The friendship between Sylvia and Amelia held some very poignant moments (again, I don't want to give away anything in the plot).
While I think that some of the plot twists are quite contrived, this is still an incredibly compelling story. The adolescent characters of Amelia, Sylvia, Dylan and Zadie are especially memorable.
I think that we have all had moments in our lives when we come to a painful realization that a person or persons that we are enamored with, and have built our whole existence and fantasies around, does not feel the same way about us. Hopefully most of us, however, are not dealt the type of shattering betrayal experienced by Nora, the perpetual "woman upstairs". The story portrays this pain eloquently, although it left me with left me with an unsatisfied thirst for revenge! However, I did not like this narrator, Cassandra Campbell at all. Her excessively slow, pretentious melodramatic style of reading, and above all her overly enunciated diction, were highly annoying distractions which often tempted me to discontinue listening altogether. Some of her dialog was better, although again I found her Italian accents extremely annoying as well.
The emotional complexities of Nora's feelings toward each member of the Sayid family are very compelling.
I think I would have liked anyone better. One of the narrators of The Help, maybe - they were all excellent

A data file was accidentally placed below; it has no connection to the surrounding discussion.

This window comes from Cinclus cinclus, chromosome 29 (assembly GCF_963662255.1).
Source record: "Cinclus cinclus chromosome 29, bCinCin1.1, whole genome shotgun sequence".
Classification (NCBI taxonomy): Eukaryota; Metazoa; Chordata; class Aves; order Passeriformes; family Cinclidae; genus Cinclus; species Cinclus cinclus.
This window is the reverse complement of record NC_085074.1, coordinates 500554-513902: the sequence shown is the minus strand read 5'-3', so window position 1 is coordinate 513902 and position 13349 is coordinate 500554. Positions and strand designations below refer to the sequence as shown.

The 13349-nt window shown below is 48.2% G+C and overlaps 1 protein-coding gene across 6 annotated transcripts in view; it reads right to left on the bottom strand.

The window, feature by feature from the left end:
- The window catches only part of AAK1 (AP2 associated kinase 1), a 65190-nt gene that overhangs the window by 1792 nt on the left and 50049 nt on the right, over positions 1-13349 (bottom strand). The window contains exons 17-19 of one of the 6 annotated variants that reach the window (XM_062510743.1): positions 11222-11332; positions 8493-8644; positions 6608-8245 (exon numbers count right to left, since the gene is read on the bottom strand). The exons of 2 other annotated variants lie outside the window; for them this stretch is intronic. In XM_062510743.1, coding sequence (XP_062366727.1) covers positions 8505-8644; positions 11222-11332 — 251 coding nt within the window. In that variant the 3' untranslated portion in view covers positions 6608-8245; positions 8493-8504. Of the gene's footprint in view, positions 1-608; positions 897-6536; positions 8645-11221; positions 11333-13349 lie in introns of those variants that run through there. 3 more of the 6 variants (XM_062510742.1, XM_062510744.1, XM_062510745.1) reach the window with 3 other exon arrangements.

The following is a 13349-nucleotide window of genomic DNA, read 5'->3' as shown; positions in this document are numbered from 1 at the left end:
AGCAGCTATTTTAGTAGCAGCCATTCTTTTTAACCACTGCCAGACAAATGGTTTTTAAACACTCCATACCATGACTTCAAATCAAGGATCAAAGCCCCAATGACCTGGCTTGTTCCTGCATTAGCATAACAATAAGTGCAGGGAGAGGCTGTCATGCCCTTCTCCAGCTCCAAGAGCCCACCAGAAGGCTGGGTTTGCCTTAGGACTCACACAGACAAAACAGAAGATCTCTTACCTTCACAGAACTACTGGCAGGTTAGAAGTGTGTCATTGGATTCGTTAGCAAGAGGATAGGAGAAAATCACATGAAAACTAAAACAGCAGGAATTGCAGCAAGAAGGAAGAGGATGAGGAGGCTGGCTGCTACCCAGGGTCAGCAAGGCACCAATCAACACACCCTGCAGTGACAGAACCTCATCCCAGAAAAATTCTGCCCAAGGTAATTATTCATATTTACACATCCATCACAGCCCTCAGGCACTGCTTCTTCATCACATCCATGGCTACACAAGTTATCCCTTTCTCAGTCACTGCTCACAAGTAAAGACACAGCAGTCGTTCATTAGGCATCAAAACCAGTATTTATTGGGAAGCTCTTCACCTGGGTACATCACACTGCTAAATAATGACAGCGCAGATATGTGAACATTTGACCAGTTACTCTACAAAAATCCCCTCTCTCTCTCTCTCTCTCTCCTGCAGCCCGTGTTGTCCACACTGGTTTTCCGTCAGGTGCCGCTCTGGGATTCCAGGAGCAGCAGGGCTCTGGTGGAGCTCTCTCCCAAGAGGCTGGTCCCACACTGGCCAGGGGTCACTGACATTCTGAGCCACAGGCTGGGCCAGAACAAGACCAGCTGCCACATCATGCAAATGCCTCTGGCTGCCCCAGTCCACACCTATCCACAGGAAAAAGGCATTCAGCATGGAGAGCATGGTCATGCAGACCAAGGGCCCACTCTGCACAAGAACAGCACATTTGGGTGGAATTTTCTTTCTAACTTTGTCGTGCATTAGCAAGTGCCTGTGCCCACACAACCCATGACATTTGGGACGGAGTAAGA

A Getting Revenge Book, maybe - seriously though, no follow-up needed - probably what happens next in Nora's life is best left to the imagination
The way it explores the love and heartbreak experienced by two mothers in very different cultures, and for very different reasons, over the same young girl. Also, the way it explores the conflicts and differences that may exist when a child is adopted, but at the same time, how an entire family can grow in the process - and how a young girl's attempts to connect with her birth parents can bring a sense of closure, but not in ways that one might expect.
Asha was my favorite character, because of her courage and spirit, as well as her willingness to grow and gain new understanding of both her birth and biological families.
I have not heard any of her performances before, but would love to hear another.
I think that is a perfect name.
Through reading this you will also gain a lot of fascinating knowledge of India's society and culture, particularly as it impacts women and people struggling through poverty. It vividly describes both the beauty and the sadness of India in a way that makes me want to visit there and experience more..
Incredible, inspiring and moving story as well as testimony to human frailty and resilience.
Wonderful performance by the author, making the story that much more compelling as it is her own.
No specific moment, but there are many! The love and forgiveness that she consistently expresses for her parents is especially moving..
This author is someone that I would love to meet and know. This is one of my favorite Audible books to date.
First half really dragged, and moved back and forth between two time periods so quickly that it was hard to become engaged with either narrative. I almost stopped listening but the second half picked up a bit
One of the best I have listened to so far
Amazing characters and some of the most dramatic "social meltdown" scenes that you will ever encounter. While totally different from the Harry Potter series (due to the very graphic sexuality and other descriptions that many might consider vulgar), it is also similar in that it deals with adolescents that are seeking revenge and justice in the face of injustices perpetrated by authority figures and society
Really brought each character to life
Lots of characters to keep track of, but well worth it! Don't compare to Harry Potter series - let it stand on it's own.